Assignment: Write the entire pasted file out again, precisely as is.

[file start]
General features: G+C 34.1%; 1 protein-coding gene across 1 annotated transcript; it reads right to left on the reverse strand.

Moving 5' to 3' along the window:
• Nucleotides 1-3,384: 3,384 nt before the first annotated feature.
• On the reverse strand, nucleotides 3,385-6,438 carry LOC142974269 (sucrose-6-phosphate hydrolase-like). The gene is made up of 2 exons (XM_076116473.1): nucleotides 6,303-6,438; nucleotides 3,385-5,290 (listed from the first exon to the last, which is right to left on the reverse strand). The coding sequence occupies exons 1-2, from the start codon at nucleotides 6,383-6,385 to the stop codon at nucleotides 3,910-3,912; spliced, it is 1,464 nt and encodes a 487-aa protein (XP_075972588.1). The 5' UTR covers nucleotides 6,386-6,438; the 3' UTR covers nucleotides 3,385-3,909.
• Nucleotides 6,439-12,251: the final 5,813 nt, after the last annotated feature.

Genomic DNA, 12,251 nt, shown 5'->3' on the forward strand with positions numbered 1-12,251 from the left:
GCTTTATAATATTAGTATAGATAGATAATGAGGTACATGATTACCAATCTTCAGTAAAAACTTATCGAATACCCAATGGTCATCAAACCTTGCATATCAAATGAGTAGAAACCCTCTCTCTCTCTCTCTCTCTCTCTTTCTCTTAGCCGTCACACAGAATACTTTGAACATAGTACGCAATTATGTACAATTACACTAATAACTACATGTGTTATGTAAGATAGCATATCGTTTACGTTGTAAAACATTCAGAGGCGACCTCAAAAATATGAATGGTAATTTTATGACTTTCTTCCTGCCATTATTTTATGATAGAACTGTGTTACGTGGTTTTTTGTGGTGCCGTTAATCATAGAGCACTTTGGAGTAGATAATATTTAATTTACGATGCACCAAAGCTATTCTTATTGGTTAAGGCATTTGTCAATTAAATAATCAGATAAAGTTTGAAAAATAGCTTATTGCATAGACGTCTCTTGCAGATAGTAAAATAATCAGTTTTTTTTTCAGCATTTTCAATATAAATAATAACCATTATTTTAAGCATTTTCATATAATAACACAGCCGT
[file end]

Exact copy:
General features: G+C 34.1%; 1 protein-coding gene across 1 annotated transcript; it reads right to left on the reverse strand.

Moving 5' to 3' along the window:
• Nucleotides 1-3,384: 3,384 nt before the first annotated feature.
• On the reverse strand, nucleotides 3,385-6,438 carry LOC142974269 (sucrose-6-phosphate hydrolase-like). The gene is made up of 2 exons (XM_076116473.1): nucleotides 6,303-6,438; nucleotides 3,385-5,290 (listed from the first exon to the last, which is right to left on the reverse strand). The coding sequence occupies exons 1-2, from the start codon at nucleotides 6,383-6,385 to the stop codon at nucleotides 3,910-3,912; spliced, it is 1,464 nt and encodes a 487-aa protein (XP_075972588.1). The 5' UTR covers nucleotides 6,386-6,438; the 3' UTR covers nucleotides 3,385-3,909.
• Nucleotides 6,439-12,251: the final 5,813 nt, after the last annotated feature.

Genomic DNA, 12,251 nt, shown 5'->3' on the forward strand with positions numbered 1-12,251 from the left:
GCTTTATAATATTAGTATAGATAGATAATGAGGTACATGATTACCAATCTTCAGTAAAAACTTATCGAATACCCAATGGTCATCAAACCTTGCATATCAAATGAGTAGAAACCCTCTCTCTCTCTCTCTCTCTCTCTTTCTCTTAGCCGTCACACAGAATACTTTGAACATAGTACGCAATTATGTACAATTACACTAATAACTACATGTGTTATGTAAGATAGCATATCGTTTACGTTGTAAAACATTCAGAGGCGACCTCAAAAATATGAATGGTAATTTTATGACTTTCTTCCTGCCATTATTTTATGATAGAACTGTGTTACGTGGTTTTTTGTGGTGCCGTTAATCATAGAGCACTTTGGAGTAGATAATATTTAATTTACGATGCACCAAAGCTATTCTTATTGGTTAAGGCATTTGTCAATTAAATAATCAGATAAAGTTTGAAAAATAGCTTATTGCATAGACGTCTCTTGCAGATAGTAAAATAATCAGTTTTTTTTTCAGCATTTTCAATATAAATAATAACCATTATTTTAAGCATTTTCATATAATAACACAGCCGT